It’s Mint Up North: Just Passing Through…

Resize Billy No Mates

January 28, 2013 in A WONDROUS SPACE, TYNE AND WEAR, Wondrous Cities

I arrived (with less flourish)
just after the Angel came.
My first view of Newcastle,
the West Road at night —
the neon-lit tracks of a rollercoaster.

Given what’s going on in Newcastle at the moment, I will have to talk about the impact of the proposed cuts to arts funding and libraries at some point during my week’s curation of ‘A Wondrous Place’. But first off I’m going to let you know what’s kept me this far north for so long.

When I came to Newcastle in 1999 I knew one person. But that was okay because I wasn’t moving to Newcastle I was just visiting. For the summer. Then I’d be heading somewhere else. Nothing concrete, but I was sure the North East was just a stopover rather than a destination. I just needed some time away after a fairly disastrous third year at uni and Newcastle seemed far enough away to do that. It was definitely just temporary.

So it’s a bit of a surprise to find that it’s almost fourteen years since I found myself being driven along the West Road just as dusk darkened into night toward my new temporary home. A big old house sandwiched between a dentist’s and a youth hostel on Graingerville North. Apparently Mark Knopfler from Dire Straits used to live in that house back whenever it was likely that Mark Knopfler would’ve been skint enough to live in a run-down shared house in Arthur’s Hill.

I didn’t stay Billy-Nearly-No-Mates for long. Within minutes of arriving I’d doubled my Newcastle mates and after a cup of tea we headed out to meet some more. I was lucky. The one person I did know knew a lot of people. All still in their mid-twenties (or thereabouts) so the groups that had formed during uni hadn’t quite dissipated into nine-to-fives & parenthood. I just stumbled into a new ready-made group of friends that included musicians, artists, designers and makers.

Creative people were at the heart of my first interactions in Newcastle, the cultural revolution that had begun in the nineties meant that there were opportunities that kept them in the area rather than seeing them all head south. They set up their own studios and became part of the visual arts landscape and the music scene. So during this week I’ll introduce you to a couple of the people that influenced my decision to stay and let you know about some of the places that make this region such a brilliant place to be.

And to get things started I’ll answer last week’s guest curator Chrissy Brand’s question:

“If you were to host a festival to showcase north-eastern culture to the world, who and what would be on the bill?”

Newcastle Quayside

Newcastle Quayside

 

 

 

 

 

 

 

 

 

 

 

 

 

Well to be honest I’m going to cheat a little on this one… I would probably get the brilliant Melanie Rashbrooke and John Challis at Trashed Organ to organise it for me. They put on arguably the most exciting and oh so very entertaining nights in Newcastle and they know just about every talented musician and spoken word artist in town and beyond.

When these guys started producing music and spoken word nights in 2010 it really shifted expectations. The nights are raucous, playful and eclectic. They’re very, very good. If you’re in town and Trashed Organ is on and you don’t go along – you’re a muppet.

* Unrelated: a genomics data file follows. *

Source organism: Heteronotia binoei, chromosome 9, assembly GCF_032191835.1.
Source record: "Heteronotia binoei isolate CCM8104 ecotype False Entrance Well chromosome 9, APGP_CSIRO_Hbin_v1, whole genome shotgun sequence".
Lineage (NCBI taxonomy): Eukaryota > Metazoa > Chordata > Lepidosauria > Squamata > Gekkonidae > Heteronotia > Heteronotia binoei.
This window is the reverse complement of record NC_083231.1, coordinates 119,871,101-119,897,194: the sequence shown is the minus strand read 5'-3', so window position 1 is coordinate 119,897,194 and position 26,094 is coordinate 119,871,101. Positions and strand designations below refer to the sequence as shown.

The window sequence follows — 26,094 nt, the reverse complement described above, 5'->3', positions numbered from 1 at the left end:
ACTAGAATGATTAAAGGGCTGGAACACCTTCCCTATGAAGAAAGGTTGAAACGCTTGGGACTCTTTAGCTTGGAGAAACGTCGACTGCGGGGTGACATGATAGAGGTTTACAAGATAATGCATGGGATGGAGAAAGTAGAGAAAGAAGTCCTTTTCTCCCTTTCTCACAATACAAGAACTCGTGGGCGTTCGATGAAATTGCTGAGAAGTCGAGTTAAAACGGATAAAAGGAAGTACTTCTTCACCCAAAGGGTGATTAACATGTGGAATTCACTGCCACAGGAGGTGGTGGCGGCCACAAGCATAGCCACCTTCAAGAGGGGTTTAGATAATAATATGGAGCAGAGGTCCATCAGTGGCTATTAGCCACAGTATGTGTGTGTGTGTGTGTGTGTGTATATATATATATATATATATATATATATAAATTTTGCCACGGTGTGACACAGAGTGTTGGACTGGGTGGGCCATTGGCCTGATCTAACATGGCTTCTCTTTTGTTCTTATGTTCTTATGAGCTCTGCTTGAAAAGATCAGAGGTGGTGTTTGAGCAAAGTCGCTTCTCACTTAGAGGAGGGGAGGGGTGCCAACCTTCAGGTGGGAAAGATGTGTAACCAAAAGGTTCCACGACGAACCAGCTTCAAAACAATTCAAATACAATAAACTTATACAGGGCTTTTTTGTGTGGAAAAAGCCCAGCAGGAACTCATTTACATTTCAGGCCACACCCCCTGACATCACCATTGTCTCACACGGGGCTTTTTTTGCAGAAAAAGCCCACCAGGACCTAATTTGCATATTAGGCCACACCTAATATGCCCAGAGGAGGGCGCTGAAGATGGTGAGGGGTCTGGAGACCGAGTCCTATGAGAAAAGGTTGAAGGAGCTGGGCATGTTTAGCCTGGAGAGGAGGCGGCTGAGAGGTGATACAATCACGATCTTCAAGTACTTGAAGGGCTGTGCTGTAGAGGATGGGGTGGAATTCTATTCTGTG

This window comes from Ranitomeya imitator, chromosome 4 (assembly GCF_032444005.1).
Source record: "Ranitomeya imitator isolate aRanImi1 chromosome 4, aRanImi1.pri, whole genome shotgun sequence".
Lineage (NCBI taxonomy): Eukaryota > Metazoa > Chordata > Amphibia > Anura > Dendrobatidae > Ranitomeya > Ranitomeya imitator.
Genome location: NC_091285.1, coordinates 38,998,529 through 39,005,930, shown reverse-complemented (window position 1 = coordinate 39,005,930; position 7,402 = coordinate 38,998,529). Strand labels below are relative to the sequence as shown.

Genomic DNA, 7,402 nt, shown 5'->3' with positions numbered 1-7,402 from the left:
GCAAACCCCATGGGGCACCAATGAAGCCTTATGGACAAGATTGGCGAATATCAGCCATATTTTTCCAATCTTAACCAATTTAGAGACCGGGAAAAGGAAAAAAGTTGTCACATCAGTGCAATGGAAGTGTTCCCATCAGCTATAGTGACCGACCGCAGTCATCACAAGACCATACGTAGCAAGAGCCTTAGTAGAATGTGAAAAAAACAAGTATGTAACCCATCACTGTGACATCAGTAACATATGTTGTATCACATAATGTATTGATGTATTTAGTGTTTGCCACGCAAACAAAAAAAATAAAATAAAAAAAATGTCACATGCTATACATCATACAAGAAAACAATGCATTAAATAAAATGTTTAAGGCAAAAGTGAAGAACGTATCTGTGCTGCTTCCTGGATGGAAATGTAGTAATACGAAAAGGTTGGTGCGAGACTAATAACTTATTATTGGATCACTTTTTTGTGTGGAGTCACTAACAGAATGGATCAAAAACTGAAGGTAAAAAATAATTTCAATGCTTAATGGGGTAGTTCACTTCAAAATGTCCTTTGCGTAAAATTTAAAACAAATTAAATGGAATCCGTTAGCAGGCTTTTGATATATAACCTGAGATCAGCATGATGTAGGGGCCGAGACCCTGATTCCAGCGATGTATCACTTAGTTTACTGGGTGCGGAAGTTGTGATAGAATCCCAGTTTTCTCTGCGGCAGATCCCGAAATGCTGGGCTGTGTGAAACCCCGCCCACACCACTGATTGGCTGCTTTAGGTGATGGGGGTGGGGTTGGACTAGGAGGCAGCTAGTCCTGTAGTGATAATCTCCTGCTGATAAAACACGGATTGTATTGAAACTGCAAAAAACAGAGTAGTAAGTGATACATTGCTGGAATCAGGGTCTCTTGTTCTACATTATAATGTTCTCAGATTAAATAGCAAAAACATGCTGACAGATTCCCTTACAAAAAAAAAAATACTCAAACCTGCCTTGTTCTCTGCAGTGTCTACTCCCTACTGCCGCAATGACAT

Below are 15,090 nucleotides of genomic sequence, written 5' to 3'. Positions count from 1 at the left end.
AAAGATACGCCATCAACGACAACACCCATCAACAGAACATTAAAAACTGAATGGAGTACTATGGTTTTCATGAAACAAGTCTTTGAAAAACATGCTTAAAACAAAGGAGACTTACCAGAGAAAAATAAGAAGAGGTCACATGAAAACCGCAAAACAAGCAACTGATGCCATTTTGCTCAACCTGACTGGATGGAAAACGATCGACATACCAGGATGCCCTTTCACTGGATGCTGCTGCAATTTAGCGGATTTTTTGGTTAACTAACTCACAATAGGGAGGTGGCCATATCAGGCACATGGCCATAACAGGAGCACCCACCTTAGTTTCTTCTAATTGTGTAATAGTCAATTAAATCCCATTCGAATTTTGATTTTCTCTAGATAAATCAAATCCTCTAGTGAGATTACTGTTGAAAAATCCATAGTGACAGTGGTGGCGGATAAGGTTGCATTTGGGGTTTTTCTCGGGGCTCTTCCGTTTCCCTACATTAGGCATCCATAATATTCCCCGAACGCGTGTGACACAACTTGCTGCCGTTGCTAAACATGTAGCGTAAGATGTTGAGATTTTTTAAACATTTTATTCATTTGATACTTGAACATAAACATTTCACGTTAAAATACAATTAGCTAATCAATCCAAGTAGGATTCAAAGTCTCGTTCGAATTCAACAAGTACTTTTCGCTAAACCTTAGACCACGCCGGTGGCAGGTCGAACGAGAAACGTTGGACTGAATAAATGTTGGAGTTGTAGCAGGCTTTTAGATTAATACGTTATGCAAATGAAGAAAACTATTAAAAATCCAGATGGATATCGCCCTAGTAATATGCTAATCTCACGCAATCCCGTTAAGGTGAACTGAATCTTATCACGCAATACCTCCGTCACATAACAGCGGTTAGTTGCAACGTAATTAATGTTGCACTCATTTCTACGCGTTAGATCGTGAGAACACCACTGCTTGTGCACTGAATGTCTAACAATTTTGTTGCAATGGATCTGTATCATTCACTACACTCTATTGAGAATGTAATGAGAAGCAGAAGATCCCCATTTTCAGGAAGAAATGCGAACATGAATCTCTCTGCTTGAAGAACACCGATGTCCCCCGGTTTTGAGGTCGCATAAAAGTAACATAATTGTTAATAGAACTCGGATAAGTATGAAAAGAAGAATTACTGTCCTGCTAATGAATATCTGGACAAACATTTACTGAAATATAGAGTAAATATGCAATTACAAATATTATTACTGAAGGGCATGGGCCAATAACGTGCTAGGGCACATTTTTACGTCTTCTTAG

So back to the festival… We’d have music, theatre and spoken word popping up around the city, but centring on the bourgeoning Ouseburn.

Obviously it’d be brilliant to have Maximo Park, Everything Everything and The Futureheads. If we could tempt the phenomenal Peter and David Brewis to cut short their break from Field Music activity I’d be immensely happy. Other must haves: The Baghdaddies, Matt Stalker and the Fables, Bridie Jackson and the Arbour, Kathryn Williams, Gem Andrews, The Unthanks, The Lake Poets and The Cornshed Sisters.

Newcastle is rife with fantastic poets and performers and if I tried to list them all I’d end up missing somebody off so I’ll leave that entirely in the capable hands of the Organ Grinders.

It’d be lovely to have a bit of theatre too so I’d ask Kate Craddock at GIFT to curate a programme of theatre – hopefully she’d invite Unfolding Theatre, Tender Buttons and Zendeh to produce well, whatever they wanted really as they’re all really exciting, innovative theatre companies.

So there you go. I hope you’d come along.

Avatar of Degna Stone

Degna Stone

Degna Stone visited Newcastle during the Summer of 1999 and never went home. She is a Midlander in self-imposed exile. Degna performs regularly at venues across the North East and has appeared at StAnza International Poetry Festival and Durham Book Festival. She has worked with Apples and Snakes, English PEN and New Writing North to deliver creative writing workshops for adults and young people. She blogs, ever so occasionally, over at deseeded.blogspot.co.uk and inadvertentlyteaching.blogspot.co.uk. In 2010 she won a Northern Promise Award from New Writing North and her debut chapbook 'Between the Floorboards' was published by ID on Tyne Press. She was selected for Verb New Voices, a BBC/ACE spoken word development programme, which culminated in the performance of her poem sequence 'Songs from Whenever' on BBC Radio 3's The Verb. Her second pamphlet will be published by Red Squirrel Press in the spring. She’s just finished an MA in Creative Writing at Newcastle University and is co-editor of 'Bucher’s Dog', a new biannual poetry magazine. She’s tried her hand at stand up comedy, film making and theatre directing but poetry is what she knows best. Visit www.degnastone.com